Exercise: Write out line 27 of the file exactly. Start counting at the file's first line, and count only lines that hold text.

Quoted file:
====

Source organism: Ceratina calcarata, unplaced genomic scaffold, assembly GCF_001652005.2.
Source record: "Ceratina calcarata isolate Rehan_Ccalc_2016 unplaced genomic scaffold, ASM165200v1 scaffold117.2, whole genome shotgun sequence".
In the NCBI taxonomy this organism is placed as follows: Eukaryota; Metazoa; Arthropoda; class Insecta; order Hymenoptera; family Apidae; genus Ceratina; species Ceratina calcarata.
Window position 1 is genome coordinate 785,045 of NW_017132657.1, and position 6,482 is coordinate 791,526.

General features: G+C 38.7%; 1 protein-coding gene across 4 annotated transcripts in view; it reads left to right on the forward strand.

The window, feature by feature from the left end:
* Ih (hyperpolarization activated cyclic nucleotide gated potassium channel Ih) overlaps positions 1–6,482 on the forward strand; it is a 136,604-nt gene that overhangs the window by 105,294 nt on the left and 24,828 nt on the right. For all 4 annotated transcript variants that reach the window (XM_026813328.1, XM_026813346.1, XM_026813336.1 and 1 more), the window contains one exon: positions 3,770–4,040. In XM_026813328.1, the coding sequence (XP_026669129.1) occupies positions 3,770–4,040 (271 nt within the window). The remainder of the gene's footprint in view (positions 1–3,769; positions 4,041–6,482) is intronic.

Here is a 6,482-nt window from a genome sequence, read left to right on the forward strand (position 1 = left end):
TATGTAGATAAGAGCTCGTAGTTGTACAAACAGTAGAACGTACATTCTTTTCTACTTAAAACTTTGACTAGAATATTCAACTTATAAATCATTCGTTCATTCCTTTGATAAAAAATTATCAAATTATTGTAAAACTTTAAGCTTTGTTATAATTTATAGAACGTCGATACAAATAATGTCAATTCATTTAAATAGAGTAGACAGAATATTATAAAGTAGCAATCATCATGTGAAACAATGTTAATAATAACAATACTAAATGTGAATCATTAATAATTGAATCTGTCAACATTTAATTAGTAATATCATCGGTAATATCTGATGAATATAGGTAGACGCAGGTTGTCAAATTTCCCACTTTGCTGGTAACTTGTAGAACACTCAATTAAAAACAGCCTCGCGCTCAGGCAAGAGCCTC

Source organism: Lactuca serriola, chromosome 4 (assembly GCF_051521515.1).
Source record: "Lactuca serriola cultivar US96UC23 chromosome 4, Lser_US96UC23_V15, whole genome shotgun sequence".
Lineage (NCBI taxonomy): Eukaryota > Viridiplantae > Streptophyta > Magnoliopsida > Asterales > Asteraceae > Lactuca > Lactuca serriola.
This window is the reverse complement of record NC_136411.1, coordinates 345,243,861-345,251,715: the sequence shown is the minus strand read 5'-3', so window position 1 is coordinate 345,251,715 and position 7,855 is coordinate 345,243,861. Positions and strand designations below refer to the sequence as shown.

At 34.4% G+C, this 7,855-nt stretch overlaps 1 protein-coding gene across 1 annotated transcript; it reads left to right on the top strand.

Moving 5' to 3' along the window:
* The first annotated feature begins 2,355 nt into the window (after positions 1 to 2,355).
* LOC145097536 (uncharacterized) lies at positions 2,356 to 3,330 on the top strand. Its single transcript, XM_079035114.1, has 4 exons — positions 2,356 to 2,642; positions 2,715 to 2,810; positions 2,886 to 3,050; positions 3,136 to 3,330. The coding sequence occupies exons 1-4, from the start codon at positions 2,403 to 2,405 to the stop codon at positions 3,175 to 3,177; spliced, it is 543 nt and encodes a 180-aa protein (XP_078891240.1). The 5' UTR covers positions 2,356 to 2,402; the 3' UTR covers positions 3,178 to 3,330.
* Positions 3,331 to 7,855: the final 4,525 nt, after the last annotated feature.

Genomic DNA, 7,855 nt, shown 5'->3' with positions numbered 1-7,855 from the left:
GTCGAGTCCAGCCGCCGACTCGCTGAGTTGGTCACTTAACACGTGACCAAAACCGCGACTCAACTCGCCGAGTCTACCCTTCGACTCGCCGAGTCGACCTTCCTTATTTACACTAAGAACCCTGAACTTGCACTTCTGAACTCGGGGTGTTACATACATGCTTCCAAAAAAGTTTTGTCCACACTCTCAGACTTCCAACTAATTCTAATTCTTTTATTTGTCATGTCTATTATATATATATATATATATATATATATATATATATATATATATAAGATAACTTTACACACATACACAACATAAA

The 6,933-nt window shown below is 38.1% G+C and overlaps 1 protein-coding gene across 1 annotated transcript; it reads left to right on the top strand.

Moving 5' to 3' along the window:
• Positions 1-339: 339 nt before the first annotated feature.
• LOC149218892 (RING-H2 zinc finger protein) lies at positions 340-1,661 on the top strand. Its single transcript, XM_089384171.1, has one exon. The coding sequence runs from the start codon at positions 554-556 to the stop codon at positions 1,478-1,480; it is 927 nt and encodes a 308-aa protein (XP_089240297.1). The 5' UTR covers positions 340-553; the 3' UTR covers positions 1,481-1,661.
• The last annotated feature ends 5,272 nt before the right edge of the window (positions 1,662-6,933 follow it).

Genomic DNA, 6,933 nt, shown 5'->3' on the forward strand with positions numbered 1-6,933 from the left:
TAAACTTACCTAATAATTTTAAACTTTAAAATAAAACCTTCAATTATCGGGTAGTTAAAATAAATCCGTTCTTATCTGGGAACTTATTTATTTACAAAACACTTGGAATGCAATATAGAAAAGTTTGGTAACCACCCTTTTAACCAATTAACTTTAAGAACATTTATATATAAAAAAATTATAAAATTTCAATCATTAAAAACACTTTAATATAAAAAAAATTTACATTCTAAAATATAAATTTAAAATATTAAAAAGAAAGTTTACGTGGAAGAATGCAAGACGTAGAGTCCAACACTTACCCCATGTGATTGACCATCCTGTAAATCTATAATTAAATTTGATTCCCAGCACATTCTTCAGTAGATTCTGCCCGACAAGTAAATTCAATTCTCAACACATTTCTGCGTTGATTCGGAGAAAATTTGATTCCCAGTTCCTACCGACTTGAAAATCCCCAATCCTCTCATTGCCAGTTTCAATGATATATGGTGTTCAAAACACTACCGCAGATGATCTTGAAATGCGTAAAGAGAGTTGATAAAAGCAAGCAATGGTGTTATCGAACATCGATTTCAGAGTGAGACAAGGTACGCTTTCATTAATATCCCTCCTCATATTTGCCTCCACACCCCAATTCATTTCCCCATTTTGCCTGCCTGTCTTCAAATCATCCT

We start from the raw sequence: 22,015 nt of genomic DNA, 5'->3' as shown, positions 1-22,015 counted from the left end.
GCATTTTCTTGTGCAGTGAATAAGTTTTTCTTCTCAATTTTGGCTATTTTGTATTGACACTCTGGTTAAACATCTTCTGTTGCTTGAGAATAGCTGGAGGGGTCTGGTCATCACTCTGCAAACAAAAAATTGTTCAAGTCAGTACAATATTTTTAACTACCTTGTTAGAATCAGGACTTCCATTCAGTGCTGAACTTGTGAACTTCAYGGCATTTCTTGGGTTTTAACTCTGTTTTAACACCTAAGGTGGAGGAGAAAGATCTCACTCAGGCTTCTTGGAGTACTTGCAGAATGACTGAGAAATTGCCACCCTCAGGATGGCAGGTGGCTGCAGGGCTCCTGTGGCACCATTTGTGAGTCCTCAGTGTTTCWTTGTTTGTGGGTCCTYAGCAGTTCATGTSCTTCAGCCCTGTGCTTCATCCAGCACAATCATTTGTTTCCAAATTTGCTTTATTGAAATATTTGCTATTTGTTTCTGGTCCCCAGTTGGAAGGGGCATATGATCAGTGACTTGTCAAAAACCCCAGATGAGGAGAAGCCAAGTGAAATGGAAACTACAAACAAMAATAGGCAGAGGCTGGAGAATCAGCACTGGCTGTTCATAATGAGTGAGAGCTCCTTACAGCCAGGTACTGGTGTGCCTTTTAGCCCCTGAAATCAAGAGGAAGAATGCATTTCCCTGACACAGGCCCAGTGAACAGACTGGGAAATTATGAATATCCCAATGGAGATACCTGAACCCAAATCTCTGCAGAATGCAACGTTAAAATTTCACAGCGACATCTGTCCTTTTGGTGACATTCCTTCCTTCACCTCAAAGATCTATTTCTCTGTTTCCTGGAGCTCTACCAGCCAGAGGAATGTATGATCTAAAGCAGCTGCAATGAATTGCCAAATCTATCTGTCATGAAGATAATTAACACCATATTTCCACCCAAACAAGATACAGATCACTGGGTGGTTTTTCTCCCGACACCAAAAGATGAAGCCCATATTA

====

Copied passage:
TAAACTTACCTAATAATTTTAAACTTTAAAATAAAACCTTCAATTATCGGGTAGTTAAAATAAATCCGTTCTTATCTGGGAACTTATTTATTTACAAAACACTTGGAATGCAATATAGAAAAGTTTGGTAACCACCCTTTTAACCAATTAACTTTAAGAACATTTATATATAAAAAAATTATAAAATTTCAATCATTAAAAACACTTTAATATAAAAAAAATTTACATTCTAAAATATAAATTTAAAATATTAAAAAGAAAGTTTACGTGGAAGAATGCAAGACGTAGAGTCCAACACTTACCCCATGTGATTGACCATCCTGTAAATCTATAATTAAATTTGATTCCCAGCACATTCTTCAGTAGATTCTGCCCGACAAGTAAATTCAATTCTCAACACATTTCTGCGTTGATTCGGAGAAAATTTGATTCCCAGTTCCTACCGACTTGAAAATCCCCAATCCTCTCATTGCCAGTTTCAATGATATATGGTGTTCAAAACACTACCGCAGATGATCTTGAAATGCGTAAAGAGAGTTGATAAAAGCAAGCAATGGTGTTATCGAACATCGATTTCAGAGTGAGACAAGGTACGCTTTCATTAATATCCCTCCTCATATTTGCCTCCACACCCCAATTCATTTCCCCATTTTGCCTGCCTGTCTTCAAATCATCCT